THE VAGRANT

Content -3
Quality
None Light Moderate Heavy
Language        
Violence        
Sex        
Nudity        

Release Date: May 15, 1992

Starring: Bill Paxton, Michael Ironside,
Marshall Bell, Mitzi Kapture,
Colleen Camp, Stuart Pankin,
Patrika Darbo, & Teddy Wilson.

Genre: Psychological-horror thriller

Audience: Older teens, adults

Rating: R

Runtime: 95 minutes

Distributor: Metro Goldwyn Mayer/ UA

Director: Chris Walas

Executive Producer:

Producer: Richard Jeffries

Writer: Gillian Richardson

Address Comments To:

Content:

(LL, VVV, SSS, P/N) Over 10 obscenities & 10 profanities; overt, excessive violence in stabbings & killings; sexual immorality & several graphic fornication scenes; and, partial upper female nudity.


Summary:

In THE VAGRANT, a rising junior executive buys an older home to enhance his lifestyle, but discovers a disgusting vagrant living in it. After his eviction, the man continues to camp outside his house and stalk him, finally ruining his life. The film is a tightly knit thriller. Regrettably, it is fatally marred by foul language, excessive violence, sexual immorality, and graphic fornication scenes, and partial upper female nudity.


Review:

In the film, THE VAGRANT, ambitious junior executive Graham Krakowski seeks to upgrade his lifestyle by purchasing an older home in Arizona. Much to his chagrin, he soon discovers a mysterious, grotesque derelict camping out in his home-to-be. However, despite the vagrant's eviction by police, he takes up residence a short distance outside the house, cooking his meals over an open fire, harassing Graham in numerous ways, and relentlessly stalking him. Then, the murders begin--a widow on Krakowski's street and a real estate agent--and police begin to suspect Krakowski. He moves away to start a new life only to find the old one, complete with the obnoxious vagrant, following him.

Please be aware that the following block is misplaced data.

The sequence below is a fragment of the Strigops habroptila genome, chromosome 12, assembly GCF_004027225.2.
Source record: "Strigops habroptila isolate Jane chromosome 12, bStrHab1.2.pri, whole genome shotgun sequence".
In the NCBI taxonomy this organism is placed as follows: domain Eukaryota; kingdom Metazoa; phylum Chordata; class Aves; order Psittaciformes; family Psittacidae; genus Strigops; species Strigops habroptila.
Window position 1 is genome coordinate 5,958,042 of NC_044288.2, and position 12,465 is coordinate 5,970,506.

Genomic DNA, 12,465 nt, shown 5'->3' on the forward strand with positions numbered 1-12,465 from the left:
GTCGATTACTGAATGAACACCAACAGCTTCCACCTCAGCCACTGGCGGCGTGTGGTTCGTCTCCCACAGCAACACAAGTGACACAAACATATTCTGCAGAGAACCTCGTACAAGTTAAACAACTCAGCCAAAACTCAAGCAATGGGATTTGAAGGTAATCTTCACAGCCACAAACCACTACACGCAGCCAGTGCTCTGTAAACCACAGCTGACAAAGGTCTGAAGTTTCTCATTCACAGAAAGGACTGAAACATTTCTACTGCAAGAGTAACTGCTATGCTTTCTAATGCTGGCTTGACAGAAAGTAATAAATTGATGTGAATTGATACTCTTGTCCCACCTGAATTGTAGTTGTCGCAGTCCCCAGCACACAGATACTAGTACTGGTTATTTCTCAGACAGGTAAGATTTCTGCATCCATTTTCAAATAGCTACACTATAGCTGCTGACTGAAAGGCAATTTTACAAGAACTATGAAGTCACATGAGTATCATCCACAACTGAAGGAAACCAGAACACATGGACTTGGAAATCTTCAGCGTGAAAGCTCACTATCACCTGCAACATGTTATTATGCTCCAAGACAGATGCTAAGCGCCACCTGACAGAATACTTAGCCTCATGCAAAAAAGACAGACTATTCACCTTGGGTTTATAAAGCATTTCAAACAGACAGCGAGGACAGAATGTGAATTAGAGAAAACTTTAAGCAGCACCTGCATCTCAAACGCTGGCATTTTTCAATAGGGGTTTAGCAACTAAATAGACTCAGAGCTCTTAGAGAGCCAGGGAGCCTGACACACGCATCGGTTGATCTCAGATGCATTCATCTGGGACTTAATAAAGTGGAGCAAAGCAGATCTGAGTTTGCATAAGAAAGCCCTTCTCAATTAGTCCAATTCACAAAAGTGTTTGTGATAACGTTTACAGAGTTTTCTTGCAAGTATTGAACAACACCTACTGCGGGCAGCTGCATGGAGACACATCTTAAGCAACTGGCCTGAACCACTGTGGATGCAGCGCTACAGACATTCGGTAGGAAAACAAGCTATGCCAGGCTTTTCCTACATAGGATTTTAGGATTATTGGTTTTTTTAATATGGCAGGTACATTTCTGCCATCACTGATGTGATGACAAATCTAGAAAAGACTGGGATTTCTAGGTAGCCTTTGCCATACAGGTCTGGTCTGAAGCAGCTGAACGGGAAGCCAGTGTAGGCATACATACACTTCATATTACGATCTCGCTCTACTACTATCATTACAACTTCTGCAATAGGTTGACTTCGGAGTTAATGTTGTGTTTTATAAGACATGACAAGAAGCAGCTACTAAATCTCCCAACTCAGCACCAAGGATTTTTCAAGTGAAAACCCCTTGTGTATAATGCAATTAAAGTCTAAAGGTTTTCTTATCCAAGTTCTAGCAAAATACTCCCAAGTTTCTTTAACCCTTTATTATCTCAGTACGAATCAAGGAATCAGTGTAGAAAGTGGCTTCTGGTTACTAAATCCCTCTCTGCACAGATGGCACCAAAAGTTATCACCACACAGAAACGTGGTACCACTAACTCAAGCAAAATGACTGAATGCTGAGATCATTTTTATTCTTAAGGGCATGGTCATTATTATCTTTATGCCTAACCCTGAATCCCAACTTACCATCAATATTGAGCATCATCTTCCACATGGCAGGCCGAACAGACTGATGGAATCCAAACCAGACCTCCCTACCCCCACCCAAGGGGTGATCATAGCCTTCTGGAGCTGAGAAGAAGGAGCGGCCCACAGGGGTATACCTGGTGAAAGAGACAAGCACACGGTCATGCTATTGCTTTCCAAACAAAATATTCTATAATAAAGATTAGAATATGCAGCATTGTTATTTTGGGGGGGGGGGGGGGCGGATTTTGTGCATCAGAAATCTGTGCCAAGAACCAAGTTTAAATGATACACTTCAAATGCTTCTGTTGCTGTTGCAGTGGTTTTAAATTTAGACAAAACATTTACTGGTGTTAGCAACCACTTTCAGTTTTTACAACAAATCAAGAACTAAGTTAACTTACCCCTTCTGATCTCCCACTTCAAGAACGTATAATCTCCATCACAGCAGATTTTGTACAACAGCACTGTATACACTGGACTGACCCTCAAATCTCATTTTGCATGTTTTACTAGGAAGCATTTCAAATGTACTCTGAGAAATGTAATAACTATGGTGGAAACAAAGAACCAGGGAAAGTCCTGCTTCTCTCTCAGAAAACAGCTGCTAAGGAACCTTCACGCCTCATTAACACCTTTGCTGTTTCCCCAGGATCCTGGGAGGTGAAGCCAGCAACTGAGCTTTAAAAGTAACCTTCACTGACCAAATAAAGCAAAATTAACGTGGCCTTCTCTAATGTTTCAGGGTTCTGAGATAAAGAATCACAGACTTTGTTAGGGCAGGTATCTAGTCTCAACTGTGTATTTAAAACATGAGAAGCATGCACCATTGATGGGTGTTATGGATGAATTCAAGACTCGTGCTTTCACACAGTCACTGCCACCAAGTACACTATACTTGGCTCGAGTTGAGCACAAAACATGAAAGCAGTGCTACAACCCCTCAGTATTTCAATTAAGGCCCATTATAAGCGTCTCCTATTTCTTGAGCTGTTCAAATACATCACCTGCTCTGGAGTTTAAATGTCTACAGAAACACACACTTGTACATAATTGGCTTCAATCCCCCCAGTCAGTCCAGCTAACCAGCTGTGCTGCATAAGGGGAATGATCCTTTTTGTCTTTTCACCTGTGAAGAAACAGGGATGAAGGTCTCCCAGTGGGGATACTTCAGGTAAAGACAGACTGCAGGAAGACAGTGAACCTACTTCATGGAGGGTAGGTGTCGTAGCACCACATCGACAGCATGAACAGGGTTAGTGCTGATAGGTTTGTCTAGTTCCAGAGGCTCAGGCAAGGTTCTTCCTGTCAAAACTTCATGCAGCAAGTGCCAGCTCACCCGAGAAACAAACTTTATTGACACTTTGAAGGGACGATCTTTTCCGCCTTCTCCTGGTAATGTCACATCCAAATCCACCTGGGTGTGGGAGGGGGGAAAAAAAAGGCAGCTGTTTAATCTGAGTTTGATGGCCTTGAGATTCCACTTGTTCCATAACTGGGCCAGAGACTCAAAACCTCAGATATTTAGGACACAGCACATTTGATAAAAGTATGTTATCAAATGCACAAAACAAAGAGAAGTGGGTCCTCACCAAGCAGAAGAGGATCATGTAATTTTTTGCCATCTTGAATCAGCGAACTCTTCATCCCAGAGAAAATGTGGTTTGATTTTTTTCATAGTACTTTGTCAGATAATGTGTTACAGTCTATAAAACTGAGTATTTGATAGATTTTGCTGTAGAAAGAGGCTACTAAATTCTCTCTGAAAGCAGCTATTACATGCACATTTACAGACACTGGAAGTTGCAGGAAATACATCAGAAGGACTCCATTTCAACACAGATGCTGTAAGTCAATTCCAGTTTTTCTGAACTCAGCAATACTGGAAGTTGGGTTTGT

Watching the psychological horror thriller THE VAGRANT can be likened to viewing Hitchcock's PSYCHO in its heavy duty, suspense-filled, adrenalin-charged emotional impact. Filmmakers have produced in this movie a tightly knit thriller with fast pacing and timing. THE VAGRANT does bear similarities with CAPE FEAR in that the stalker appears to be omniscient and omnipresent--characteristics better attributed to an all-sovereign God. Regrettably, it is fatally marred by foul language, excessive violence, sexual immorality, and graphic fornication scenes, and partial upper female nudity.


In Brief: